80 attend town hall on water transfer

December 13, 2017 GMT

MOHAVE VALLEY — Nearly 80 residents filled the Mohave Valley Fire Department training room Tuesday night to discuss Central Arizona Project’s attempt to purchase seven farms with the intent to transfer Colorado River water for use in Tucson and Phoenix.

The meeting was meant to keep people educated and aware of the issue, Wakimoto said.

“I’m the only non-tribal farmer north of Boundary Cone,” said Robert Arnold. “Mohave Valley Irrigation and Drainage District hasn’t really told us what this is about, but I understand what they’re doing. It’s a bunch of (expletive) for the farmers themselves to not know what is happening here is a failure of the (Mohave Valley Irrigation and Drainage District) board.”

In September, Central Arizona Project’s governing board, the Central Arizona Water Conservation District, approved the $34 million purchase of seven Mohave Valley farms that come with about 13,900 total acre-feet of water rights, Wakimoto said. CAP wants to transfer 5,538 acre-feet of Colorado River water outside the MVIDD each year through a rotational fallowing program.


An acre-foot is the amount of water needed to cover 1 acre with a foot of water, about 326,000 gallons. One acre-foot is roughly enough water to support two households for one year.

MVIDD has in place a resolution passed in 1989 and revised in 2008 that prohibits the transfer of contracted water outside of the MVIDD boundaries. But that could be changed if the board votes to do so.

MVIDD board members must be farmers who own land in the district, Wakimoto said. CAPGRD wants a seat on the board.

MVIDD registered voters must own and farm a minimum of 20 acres; those registered voters elect MVIDD board members. There are fewer than 25 registered voters in the MVIDD, which has five board members.

A representative of WPI (Water Purchase Investors), which is selling the land to CAPGRD, sits on the MVIDD board, Wakimoto said. He’s abstaining from the issue and will not cast a vote.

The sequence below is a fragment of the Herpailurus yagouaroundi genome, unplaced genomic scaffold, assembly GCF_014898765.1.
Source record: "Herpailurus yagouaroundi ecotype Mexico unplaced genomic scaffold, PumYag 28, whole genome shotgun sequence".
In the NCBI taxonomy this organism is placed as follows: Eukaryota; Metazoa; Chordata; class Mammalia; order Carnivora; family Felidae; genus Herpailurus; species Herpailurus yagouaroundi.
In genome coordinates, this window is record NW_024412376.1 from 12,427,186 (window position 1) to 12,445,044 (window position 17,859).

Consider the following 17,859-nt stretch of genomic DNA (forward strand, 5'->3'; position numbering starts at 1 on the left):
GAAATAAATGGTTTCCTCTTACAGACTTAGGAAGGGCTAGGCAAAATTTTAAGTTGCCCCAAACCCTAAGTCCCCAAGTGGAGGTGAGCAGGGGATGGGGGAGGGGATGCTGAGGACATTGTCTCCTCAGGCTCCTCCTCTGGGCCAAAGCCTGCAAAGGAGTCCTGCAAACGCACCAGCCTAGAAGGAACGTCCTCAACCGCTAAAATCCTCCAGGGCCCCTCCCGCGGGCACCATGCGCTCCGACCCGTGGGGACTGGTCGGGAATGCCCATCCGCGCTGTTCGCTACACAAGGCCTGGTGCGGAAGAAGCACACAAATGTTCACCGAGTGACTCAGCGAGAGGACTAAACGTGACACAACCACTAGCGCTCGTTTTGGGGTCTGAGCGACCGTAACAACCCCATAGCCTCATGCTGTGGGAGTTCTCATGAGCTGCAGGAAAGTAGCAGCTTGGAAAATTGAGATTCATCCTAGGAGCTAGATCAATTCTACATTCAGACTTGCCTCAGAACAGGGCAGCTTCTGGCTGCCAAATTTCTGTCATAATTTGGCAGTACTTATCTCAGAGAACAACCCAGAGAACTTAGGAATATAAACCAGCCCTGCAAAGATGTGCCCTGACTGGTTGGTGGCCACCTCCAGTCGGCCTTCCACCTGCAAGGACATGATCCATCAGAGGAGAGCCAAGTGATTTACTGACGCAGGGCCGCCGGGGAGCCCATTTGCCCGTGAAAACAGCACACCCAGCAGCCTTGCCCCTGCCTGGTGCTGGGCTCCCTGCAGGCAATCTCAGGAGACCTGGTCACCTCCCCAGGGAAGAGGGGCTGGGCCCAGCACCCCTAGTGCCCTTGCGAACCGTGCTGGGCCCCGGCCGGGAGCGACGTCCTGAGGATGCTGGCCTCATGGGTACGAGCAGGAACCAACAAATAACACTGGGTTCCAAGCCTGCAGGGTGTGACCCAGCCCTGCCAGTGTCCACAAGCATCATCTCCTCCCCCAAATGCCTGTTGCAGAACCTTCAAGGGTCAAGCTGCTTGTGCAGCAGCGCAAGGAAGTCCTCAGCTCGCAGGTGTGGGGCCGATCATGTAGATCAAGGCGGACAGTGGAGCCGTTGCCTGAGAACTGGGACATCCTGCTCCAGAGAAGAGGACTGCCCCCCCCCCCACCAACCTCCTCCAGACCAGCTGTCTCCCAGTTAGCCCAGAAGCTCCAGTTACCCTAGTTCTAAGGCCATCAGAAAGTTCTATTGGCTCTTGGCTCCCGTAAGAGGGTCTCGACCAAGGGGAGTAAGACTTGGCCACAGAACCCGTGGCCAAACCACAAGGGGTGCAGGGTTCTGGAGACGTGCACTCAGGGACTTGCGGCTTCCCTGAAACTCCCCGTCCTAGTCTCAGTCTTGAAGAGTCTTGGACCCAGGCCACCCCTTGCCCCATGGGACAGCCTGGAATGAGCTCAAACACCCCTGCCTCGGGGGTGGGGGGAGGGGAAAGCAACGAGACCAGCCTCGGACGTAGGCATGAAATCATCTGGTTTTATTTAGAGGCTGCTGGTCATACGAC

The sale of the seven properties is contingent on modification of that resolution, CAP officials said.

“My feeling is that if the entity that bought the seven parcels of land is in escrow for $34 million to sell 13,000 acre feet of water — well businessmen from New York are not going to buy that land if they can’t get that water for this transfer,” said Brad Hoover, who served as an MVIDD board member until 2010. “I’m afraid they know something that we don’t know. My fear would be we don’t have a commitment from MVIDD. If the MVIDD board has said that they’ll rely on the existing resolution, they should just re-ratify it.”

Wakimoto encouraged those in attendance to keep writing letters to elected officials, stating their opposition to the water transfer. The county has posted contact information for elected officials and a letter template available on its website at


“The impact that we have made seems to have caused CAP to pause for a moment,” Wakimoto said. “What’s been really good about this is that it’s the power of the people — the voice of the people — and their concern about our life’s blood — our water and our community.”

Wakimoto said she attended a meeting Tuesday morning where she heard that CAP has asked the seller of the seven Mohave Valley farms — Water Property Investors, LLC, a private equity fund based in New York — to extend the due diligence period during escrow.

“I believe that the concern the community has about this issue and that people have stepped up and written letters and done this type of thing has made a difference,” Wakimoto said.

The proposed farmland purchase has met with opposition from Bullhead City and Lake Havasu City as well as from county supervisors; all recently have passed resolutions objecting to the acquisition of water rights by CAP and any movement of water outside the district.

County Assessor Jeanne Kentch also spoke at the town hall, explaining to the residents that the county would also bear the loss of property taxes on the properties should the sale between WPI and CAP go through.

“They’re exempt,” Kentch said. “Any government-owned property is exempt from property taxes. Everything they end up buying we will not be able to collect property taxes on.”

James Barber, a Mohave Valley resident and member of the school board, said he has stayed involved since he first heard about the issue.

“I already know what I need to do — I need to contact my three federal legislators,” Barber said. “They can change the law and that’s what they need to do, they need to change the law here.”